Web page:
Pupil premium 'has failed to close attainment gap', thinktank claims

Stephen Exley

The pupil premium has failed to close the attainment gap between children from deprived backgrounds and their richer classmates, new research claims.

Analysis of the latest GCSE results by thinktank Demos suggests that the national attainment divide has widened slightly since last year, despite significant government investment in the pupil premium. In 2014-15, £2.5 billion was allocated to schools to support pupils from lower-income households through the premium.

Although 33.7 per cent of pupils on free school meals achieved 5 A*-Cs at GCSE including English and maths, among other pupils the figure rose to 60.7 per cent.

This means that the attainment gap now stands at 27 percentage points, an increase of 0.3 per cent from the previous year.

The new figures come after it emerged that prime minister David Cameron’s pledge to maintain current levels of per-pupil funding – albeit not rising in line with inflation – does not include the pupil premium. 

According to the Demos analysis, more than half (51.3 per cent) of local authorities saw an increase in their attainment gap last year.

Researcher Ian Wybron said: "These latest figures should be showing the positive effects of the government's pupil premium and yet we're still seeing a rise in the national attainment gap for a second successive year."

The analysis suggests that schools in London are seeing some of the biggest increases in the attainment gap.

Last year schools minister David Laws said primaries in England would be handed an extra £22.5 million to help close the gap between the poorest pupils and their classmates.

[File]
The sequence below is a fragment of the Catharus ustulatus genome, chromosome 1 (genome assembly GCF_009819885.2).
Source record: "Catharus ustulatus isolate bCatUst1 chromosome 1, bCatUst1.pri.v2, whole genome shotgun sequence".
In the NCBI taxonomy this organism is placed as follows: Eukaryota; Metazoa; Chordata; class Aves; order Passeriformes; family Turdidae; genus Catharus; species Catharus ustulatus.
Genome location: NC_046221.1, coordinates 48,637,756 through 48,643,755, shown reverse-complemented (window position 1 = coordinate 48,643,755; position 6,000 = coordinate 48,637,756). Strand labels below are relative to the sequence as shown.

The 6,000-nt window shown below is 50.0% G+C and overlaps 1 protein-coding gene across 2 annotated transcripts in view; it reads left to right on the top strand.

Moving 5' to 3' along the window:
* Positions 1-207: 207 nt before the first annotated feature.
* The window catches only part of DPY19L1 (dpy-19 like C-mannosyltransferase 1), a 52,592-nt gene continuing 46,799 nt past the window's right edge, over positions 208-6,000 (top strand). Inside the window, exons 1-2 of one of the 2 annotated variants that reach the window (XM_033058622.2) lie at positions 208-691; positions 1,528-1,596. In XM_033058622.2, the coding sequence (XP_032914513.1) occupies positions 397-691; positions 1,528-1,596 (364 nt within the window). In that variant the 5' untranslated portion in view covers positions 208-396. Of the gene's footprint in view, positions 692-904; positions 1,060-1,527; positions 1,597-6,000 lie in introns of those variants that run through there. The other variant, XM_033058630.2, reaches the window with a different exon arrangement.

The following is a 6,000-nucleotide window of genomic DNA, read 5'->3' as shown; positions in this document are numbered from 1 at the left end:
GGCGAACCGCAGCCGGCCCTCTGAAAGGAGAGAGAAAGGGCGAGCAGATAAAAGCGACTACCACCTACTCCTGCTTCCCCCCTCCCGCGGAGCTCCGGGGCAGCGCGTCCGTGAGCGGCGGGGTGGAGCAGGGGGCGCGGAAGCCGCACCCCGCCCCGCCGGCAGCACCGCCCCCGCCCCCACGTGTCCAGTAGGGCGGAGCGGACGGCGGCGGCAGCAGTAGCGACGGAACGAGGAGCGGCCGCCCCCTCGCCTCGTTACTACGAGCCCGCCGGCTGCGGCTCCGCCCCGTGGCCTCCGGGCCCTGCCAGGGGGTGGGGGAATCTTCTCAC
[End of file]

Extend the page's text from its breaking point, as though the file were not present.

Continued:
Mr Wybron added: "It's worrying that more spending doesn't seem to be closing the gap between more and less affluent pupils. While changes to examinations will be having an impact, they can't fully explain this failure.

But Demos’ claims were disputed by the Department for Education. “It is nonsense to say that the attainment gap is widening,” a spokesman said. “The 2014 results – when analysed with our more informative and accurate measure – show the gap has narrowed by almost 4 per cent since 2012, the year after the pupil premium was introduced.

"This is a testament to the hard work of teachers and parents across the country.”

Although the Conservatives have not announced any plans to axe the pupil premium, the party has as yet made no firm public commitment to future levels of funding.

Mary Bousted, general secretary of the ATL union, said it was important that “funding for the most disadvantaged school pupils should not be put at risk by an ideological approach to cutting public spending”.

“While we are still learning about the most effective use of the pupil premium, ATL would be dismayed to hear that the principle of supporting those who most need help is under threat,” she added.

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Stephen Exley

Stephen Exley

Stephen Exley is a freelance writer, director of external affairs at Villiers Park Educational Trust and former FE editor at Tes.

Find me on Twitter @stephenexley

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